Warmer conditions expected for SD winter
August 21, 2015
El Nino will continue to play a significant role in North America's climate for the next several months, according to the latest temperature and precipitation outlooks, released by National Oceanic and Atmospheric Administration on August 20.
"The current El Nino is forecast to increase in intensity through the winter season," said Laura Edwards, SDSU Extension Climate Field Specialist.
"As a result, this fall we will continue to see the impacts of the warm tropical Pacific Ocean on our climate in the U.S," she said.
"NOAA's Climate Prediction Center's outlook for September and the season ahead indicate a typical El Nino pattern, with warmer than average conditions expected in the west and southeast," explained Edwards.
For South Dakota, Edwards said that this should mean near average temperatures throughout the month of September. "An area south of South Dakota – expanding from the Four Corners to the Great Lakes – is forecast to be cooler than average in September. This region just touches southern South Dakota in the updated maps."
Due to the projected El Nino, Dennis Todey, South Dakota State Climatologist & SDSU Extension Climate Specialist, said a large area of the Nation is leaning towards wetter than average conditions in September, with the highest likelihood focused over the southwest, expanding eastward into the Great Plains.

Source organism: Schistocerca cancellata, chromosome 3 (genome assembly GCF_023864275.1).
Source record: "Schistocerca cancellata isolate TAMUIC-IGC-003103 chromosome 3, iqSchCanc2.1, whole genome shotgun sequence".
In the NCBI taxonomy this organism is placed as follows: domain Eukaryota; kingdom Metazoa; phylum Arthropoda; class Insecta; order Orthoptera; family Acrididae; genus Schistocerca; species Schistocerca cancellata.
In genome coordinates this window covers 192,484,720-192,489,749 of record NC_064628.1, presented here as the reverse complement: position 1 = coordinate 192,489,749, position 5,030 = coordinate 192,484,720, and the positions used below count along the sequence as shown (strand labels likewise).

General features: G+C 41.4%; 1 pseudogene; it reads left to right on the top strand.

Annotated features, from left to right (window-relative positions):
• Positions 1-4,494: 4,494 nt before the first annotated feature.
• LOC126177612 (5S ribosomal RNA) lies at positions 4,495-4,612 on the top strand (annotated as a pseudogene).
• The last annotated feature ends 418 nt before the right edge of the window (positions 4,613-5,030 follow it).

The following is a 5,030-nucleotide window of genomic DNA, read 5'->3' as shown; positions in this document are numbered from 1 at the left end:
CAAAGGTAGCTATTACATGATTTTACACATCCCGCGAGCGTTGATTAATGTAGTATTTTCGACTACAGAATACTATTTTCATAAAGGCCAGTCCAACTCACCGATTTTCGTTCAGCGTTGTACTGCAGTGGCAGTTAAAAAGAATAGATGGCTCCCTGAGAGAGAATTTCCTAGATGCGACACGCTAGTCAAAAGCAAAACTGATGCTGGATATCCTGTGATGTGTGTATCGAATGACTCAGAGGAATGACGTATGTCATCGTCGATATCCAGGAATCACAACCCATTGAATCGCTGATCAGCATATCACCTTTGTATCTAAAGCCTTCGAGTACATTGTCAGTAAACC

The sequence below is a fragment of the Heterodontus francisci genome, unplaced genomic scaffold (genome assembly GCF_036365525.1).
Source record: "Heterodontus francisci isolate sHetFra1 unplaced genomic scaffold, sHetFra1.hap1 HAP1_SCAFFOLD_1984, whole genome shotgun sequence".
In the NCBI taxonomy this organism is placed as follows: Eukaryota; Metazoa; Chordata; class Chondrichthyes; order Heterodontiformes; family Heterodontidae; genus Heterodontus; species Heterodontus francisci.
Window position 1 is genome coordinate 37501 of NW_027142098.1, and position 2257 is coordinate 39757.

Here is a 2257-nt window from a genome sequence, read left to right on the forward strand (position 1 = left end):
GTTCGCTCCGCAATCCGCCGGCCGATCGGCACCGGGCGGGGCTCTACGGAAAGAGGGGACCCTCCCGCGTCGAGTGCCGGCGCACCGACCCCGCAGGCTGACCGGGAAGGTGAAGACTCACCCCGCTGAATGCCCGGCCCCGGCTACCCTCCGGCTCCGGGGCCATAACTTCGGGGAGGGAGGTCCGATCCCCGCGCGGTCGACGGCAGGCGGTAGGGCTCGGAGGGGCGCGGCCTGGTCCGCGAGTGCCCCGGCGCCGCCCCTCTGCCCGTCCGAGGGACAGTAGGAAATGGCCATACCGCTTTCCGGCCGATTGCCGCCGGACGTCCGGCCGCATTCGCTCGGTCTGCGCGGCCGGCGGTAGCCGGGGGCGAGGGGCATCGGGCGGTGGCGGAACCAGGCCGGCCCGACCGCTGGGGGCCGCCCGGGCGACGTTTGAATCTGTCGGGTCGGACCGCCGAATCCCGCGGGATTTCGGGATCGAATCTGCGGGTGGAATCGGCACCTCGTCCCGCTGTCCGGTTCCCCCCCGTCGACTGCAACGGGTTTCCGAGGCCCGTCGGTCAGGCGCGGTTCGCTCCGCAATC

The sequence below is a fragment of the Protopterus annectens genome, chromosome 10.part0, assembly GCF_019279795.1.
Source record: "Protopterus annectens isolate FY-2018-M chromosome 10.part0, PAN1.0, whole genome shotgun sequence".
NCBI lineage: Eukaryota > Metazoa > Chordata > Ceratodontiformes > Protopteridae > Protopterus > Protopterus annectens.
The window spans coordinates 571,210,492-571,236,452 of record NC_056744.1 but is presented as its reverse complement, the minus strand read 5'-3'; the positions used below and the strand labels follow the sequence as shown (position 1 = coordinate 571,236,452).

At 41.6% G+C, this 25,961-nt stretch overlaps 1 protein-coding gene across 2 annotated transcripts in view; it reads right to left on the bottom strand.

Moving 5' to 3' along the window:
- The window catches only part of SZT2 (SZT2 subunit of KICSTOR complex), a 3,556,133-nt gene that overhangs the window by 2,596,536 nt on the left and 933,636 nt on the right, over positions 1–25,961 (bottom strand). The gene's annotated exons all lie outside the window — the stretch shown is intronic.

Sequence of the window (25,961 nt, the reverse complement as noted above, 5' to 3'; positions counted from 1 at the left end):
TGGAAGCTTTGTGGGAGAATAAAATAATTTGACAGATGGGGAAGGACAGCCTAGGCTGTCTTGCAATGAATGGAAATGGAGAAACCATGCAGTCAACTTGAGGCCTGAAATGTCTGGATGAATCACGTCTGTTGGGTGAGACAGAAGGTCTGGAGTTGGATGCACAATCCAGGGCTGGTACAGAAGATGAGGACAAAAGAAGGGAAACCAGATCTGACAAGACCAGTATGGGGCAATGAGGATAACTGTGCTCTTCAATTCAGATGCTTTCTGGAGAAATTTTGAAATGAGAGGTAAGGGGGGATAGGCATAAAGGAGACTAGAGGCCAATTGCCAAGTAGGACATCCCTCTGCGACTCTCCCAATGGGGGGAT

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"This area also reaches just into the southern counties of South Dakota," Todey said. "Based on historical data from recent decades, during historical El Nino events, September does not show a strong tendency toward either wetter or drier conditions."
Looking ahead to the months of September, October and November, the area forecast to be cooler than average is restricted to the Southern Plains. "Much of the Northern Plains and Midwest region, including South Dakota, is projected to have equal chances of temperatures that are near above, below or near average," Todey said.
Impact on harvest
The outlook for fall season precipitation continues to show wetter than average conditions from the Southwest to Mississippi River and Tennessee River valleys. "This region includes South Dakota, which is representative of several long-range climate computer models," Todey said.
Overall, the chances of wetter than average conditions during corn and soybean harvest are increasing, particularly in southern South Dakota. "It may be wise to consider marketing options and plans for logistics in fall harvest season if this long-range outlook verifies," Edwards said.
The outlook for winter 2015-2016 is projected to be warmer than average across the northern states. At this time, Edwards said there is no particular leaning toward wet or dry for South Dakota in the winter season outlook.